Once ranging from poor to mediocre, the food in Pakbeng has improved over the years, though it still tries to please all backpackers with long menus of ubiquitous dishes like fried rice, fried noodles, spring rolls and steak and chips. Restaurants have copied each other’s menus, right down to the photos and spelling mistakes. For a few restaurants, the increased competition, especially for tour group business, has given some impetus to produce better quality food, even if there will never be any return customers. The restaurants are bustling in high season.
Ounhoan Restaurant is a lively spot with long wood tables, music and friendly staff making for a convivial atmosphere. The Lao/Thai soups and curries, at 35,000 kip, are spot on and even though the restaurant had several large groups and was bursting at the seams when we went, we didn’t have to wait too long for our food. It’s across from Phonemany Guesthouse and Restaurant, which is itself packed nightly. The large menu signboard here is the same as the other restaurants in town but it attracts most people. Maybe it’s the building’s neon green facade or the flashy "Taxi Pizza" franchise stand in front. It has the usual fare of stir-fries, spring rolls and steaks.
DP Restaurant opened in February 2015. It’s the most mainstream Western eatery in town, with sleek signage, a brightly lit interior and even outlets in the walls so flashpackers can recharge their precious electronic connections to the outside world. Though it doesn’t have as much earthy backpackery character or ambience as some of the other joints in town, we appreciate that their menu is small and focused on Western fare instead of running the gamut of generic Asian dishes. Mains from 25,000 kip.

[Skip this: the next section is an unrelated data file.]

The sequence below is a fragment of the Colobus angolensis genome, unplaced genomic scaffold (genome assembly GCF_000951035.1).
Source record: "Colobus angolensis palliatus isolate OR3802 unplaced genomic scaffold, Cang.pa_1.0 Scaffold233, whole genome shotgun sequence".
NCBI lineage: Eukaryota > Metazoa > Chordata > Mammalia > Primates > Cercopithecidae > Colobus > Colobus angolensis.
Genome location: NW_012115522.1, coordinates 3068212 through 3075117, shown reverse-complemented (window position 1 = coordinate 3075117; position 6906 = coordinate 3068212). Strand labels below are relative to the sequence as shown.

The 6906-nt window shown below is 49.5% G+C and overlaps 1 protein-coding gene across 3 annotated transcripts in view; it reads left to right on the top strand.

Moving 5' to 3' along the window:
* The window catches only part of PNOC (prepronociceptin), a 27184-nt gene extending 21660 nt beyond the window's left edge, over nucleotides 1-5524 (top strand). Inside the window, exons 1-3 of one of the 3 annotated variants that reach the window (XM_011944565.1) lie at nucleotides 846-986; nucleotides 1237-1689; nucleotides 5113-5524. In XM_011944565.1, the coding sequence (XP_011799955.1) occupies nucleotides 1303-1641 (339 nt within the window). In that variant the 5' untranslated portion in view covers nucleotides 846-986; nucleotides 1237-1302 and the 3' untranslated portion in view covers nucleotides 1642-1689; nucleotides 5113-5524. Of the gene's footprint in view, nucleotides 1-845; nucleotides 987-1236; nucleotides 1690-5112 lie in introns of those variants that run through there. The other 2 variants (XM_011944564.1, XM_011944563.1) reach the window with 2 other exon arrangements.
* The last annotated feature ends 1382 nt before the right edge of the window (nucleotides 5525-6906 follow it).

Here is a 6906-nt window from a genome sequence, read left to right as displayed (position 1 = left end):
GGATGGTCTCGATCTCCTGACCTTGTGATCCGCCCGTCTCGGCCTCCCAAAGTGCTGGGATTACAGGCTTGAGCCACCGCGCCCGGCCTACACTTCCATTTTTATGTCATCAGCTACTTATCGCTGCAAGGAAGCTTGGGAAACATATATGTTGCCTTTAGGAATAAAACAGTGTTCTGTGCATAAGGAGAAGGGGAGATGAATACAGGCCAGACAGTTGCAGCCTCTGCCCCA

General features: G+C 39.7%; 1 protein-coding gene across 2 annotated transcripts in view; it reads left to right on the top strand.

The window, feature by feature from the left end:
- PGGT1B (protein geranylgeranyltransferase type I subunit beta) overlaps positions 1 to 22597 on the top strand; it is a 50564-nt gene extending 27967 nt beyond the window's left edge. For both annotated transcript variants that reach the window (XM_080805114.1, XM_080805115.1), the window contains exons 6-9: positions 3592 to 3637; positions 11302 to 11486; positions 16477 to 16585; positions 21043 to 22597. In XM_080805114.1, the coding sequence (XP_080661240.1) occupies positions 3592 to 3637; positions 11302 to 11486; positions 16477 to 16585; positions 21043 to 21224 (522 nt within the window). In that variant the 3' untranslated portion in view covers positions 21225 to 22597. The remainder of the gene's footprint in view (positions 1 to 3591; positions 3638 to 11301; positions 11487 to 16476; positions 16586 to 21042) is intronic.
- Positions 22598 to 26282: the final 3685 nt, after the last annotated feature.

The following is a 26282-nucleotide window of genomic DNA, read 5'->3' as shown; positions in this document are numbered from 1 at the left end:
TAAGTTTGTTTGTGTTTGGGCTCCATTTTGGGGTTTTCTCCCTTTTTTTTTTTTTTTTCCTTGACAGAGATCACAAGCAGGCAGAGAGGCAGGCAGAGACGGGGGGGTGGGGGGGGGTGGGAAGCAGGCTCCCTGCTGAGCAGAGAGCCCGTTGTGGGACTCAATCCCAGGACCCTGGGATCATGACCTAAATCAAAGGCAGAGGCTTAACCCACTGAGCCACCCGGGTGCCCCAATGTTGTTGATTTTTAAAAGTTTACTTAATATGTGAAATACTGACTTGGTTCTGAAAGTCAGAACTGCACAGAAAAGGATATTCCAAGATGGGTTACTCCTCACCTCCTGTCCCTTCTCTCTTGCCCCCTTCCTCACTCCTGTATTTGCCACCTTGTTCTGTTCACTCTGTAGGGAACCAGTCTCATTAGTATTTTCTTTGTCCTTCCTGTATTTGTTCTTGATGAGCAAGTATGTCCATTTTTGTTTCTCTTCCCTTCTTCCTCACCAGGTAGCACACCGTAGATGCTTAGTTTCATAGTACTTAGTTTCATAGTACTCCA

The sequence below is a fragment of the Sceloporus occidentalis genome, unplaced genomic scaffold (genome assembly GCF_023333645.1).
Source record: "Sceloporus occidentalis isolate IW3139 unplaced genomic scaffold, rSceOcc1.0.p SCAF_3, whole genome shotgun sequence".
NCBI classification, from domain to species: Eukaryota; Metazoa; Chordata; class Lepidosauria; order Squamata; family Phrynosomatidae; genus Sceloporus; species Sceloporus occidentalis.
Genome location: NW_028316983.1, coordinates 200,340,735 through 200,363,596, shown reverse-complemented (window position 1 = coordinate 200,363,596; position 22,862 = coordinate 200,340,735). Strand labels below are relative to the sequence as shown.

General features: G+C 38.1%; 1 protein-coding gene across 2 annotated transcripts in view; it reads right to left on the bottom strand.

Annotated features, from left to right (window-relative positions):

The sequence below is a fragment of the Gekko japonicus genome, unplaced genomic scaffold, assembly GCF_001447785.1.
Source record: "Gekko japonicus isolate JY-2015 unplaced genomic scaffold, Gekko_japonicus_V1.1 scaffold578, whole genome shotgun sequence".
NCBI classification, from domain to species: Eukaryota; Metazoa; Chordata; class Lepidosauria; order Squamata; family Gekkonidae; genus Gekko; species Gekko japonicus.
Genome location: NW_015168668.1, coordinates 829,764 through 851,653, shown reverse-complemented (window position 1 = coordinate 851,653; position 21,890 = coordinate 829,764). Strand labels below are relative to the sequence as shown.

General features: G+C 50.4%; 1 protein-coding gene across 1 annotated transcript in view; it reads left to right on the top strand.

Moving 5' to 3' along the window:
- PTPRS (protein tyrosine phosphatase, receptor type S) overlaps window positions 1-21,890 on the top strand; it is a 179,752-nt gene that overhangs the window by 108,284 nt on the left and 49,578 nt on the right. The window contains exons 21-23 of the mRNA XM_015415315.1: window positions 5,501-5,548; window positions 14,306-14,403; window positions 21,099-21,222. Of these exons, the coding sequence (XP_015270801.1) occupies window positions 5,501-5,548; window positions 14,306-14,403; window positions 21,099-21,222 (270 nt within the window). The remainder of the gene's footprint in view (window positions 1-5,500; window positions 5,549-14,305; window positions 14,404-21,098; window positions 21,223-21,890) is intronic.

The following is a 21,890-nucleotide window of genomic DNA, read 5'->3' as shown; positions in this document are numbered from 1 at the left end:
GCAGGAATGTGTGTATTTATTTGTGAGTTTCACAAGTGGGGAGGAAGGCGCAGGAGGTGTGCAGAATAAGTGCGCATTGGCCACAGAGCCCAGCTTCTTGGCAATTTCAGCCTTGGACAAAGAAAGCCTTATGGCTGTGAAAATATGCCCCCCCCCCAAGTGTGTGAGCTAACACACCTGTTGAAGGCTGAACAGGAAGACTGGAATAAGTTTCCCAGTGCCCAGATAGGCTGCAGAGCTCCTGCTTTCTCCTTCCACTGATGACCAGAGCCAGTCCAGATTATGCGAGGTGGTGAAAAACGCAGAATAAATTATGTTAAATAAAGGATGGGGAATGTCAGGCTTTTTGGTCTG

There are two Indian restaurants in town, one good and one poor. The restaurant on the main road in the centre of town is the most popular but it serves up slop and soggy bread. It fills your stomach – but that’s all. The better option for Indian food is a short walk up the left road from the pier, across from Mekong Riverside Lodge. Kopchai Deu is much more like authentic Indian food and the chef obviously puts a bit of effort into the food. Often you’ll be enticed inside with a free bottle of lao-lao.
There are quite a number of restaurants all claiming to be bakeries selling such delights as bagels and baguettes but in reality the bagel is a simple airy hamburger bun and the baguettes are Asian hotdog buns. Many of these places do roaring trade in the morning as travellers grab food for the river journey.
Monesavan Bakery is the best of them. It’s located directly across from the same-named guesthouse close to the pier – and it entices with an attractive display of fresh baked goodies including a nut-topped banana cake worthy of sharing with new mates on the slow boat. And screw instant coffee! They have a proper coffee/espresso machine to boot.
A decent, clean noodle soup stand serves Lao fer diagonally across from Donevilasuk Guesthouse. You get a big bowl and plenty of fresh herbs and greens to add in. "Bo sai sin" if you want it without meat, otherwise you’ll probably have a choice of pork, chicken or buffalo.
Rather than have your guesthouse make you a lunch box for the next day, you can wait until the morning when there’s a much bigger range of sellers and sandwich stalls competing for your business -- you can see the ingredients they are using and the prices are better.